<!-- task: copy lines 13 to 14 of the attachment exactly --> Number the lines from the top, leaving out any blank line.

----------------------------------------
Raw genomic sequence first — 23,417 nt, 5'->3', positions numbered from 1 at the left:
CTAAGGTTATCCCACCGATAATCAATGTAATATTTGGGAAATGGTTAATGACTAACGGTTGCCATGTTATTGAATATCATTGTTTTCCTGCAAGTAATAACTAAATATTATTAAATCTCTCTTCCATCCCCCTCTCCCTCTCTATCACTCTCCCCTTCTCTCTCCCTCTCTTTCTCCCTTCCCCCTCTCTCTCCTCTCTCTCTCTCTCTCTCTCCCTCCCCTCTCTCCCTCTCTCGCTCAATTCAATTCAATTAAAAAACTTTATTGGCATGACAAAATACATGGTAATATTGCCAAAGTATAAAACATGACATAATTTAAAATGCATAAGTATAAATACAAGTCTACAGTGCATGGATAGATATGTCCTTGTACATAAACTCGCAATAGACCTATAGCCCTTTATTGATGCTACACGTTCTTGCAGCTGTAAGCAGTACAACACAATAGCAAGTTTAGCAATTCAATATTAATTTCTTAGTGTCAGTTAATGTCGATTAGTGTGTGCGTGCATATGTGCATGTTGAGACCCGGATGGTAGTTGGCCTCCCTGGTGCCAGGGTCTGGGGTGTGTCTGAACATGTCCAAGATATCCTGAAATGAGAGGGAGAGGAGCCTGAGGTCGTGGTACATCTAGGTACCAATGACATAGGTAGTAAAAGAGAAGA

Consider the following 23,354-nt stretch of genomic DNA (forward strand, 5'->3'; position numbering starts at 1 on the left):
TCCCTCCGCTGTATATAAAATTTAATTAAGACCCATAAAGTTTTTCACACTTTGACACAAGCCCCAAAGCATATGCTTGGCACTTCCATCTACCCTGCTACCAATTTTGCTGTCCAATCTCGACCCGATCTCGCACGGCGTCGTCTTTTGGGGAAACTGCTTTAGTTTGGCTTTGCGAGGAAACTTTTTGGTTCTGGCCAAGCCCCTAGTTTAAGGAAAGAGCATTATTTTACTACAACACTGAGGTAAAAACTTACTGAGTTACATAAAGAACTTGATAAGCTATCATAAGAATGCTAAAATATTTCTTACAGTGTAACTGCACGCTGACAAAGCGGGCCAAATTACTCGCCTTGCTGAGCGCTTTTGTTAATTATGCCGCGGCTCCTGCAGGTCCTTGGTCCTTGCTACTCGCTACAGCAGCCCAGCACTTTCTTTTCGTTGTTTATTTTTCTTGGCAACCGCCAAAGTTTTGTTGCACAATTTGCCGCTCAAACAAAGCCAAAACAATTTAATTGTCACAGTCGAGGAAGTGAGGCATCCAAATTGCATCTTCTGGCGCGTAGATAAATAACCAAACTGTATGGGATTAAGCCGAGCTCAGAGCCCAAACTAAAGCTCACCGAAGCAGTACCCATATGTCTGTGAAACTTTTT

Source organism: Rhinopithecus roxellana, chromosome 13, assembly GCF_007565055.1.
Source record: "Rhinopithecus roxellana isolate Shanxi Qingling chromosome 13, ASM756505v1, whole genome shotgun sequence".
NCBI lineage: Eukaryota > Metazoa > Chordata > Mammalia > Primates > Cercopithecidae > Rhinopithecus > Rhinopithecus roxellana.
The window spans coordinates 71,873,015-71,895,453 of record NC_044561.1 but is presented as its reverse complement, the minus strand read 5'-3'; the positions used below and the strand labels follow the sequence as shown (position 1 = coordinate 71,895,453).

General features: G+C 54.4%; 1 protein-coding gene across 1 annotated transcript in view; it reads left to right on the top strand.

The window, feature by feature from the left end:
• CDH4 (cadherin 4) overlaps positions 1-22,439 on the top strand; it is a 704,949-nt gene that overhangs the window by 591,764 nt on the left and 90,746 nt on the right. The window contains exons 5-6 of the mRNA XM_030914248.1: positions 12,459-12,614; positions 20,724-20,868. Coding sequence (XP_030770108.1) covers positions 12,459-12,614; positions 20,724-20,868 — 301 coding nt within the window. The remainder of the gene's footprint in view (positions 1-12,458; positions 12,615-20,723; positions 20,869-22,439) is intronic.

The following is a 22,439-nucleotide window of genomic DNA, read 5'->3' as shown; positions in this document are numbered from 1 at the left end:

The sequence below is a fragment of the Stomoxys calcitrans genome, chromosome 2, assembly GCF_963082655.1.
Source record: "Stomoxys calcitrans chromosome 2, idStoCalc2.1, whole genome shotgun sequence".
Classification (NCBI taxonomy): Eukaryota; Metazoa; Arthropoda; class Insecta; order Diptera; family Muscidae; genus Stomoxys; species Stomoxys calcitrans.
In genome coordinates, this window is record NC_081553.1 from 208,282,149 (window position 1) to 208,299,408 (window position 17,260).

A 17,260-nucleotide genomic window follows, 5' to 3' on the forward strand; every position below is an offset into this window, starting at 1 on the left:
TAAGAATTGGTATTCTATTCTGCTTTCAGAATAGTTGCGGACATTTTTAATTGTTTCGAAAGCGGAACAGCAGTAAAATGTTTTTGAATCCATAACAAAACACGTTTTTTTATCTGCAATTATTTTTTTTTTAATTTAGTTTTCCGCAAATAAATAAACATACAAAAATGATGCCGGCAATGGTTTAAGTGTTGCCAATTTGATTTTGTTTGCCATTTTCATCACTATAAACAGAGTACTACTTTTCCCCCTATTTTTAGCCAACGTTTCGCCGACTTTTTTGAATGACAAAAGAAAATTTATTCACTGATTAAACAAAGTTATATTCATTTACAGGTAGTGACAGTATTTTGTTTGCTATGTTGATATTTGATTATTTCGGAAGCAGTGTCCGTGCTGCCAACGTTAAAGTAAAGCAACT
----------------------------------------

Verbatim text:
The sequence below is a fragment of the Stomoxys calcitrans genome, chromosome 2, assembly GCF_963082655.1.
Source record: "Stomoxys calcitrans chromosome 2, idStoCalc2.1, whole genome shotgun sequence".